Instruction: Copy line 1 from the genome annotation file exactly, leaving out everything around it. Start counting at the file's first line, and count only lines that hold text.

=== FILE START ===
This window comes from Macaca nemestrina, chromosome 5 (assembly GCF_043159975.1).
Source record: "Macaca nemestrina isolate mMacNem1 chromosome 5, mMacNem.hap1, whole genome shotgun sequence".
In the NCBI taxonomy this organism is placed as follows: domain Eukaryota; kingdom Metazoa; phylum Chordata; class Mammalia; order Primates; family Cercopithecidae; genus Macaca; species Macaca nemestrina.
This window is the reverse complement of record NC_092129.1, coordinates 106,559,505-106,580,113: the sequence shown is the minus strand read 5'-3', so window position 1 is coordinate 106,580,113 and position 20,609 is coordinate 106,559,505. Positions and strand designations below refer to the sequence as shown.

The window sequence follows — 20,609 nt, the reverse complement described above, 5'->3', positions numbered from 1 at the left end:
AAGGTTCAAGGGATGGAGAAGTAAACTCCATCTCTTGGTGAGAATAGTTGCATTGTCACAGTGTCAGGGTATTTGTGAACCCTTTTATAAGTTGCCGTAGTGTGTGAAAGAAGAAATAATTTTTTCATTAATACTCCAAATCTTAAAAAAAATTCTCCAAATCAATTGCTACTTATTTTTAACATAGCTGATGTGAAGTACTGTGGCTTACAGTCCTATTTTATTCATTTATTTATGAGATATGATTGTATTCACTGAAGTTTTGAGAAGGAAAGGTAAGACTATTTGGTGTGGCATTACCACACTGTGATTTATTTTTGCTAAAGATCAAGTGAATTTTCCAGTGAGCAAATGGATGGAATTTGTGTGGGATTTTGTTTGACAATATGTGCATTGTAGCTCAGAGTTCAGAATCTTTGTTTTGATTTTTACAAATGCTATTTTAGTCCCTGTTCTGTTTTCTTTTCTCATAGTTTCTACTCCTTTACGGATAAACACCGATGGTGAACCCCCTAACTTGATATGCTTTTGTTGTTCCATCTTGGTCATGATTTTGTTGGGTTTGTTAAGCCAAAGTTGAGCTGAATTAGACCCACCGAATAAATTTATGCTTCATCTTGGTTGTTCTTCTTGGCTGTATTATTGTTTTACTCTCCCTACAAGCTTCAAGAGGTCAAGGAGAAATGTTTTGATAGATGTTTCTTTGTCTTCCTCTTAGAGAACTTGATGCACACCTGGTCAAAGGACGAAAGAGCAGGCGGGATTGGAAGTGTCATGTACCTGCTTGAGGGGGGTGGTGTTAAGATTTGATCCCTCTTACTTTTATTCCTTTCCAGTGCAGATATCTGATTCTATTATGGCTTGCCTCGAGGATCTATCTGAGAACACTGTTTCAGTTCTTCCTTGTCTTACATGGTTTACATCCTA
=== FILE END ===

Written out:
This window comes from Macaca nemestrina, chromosome 5 (assembly GCF_043159975.1).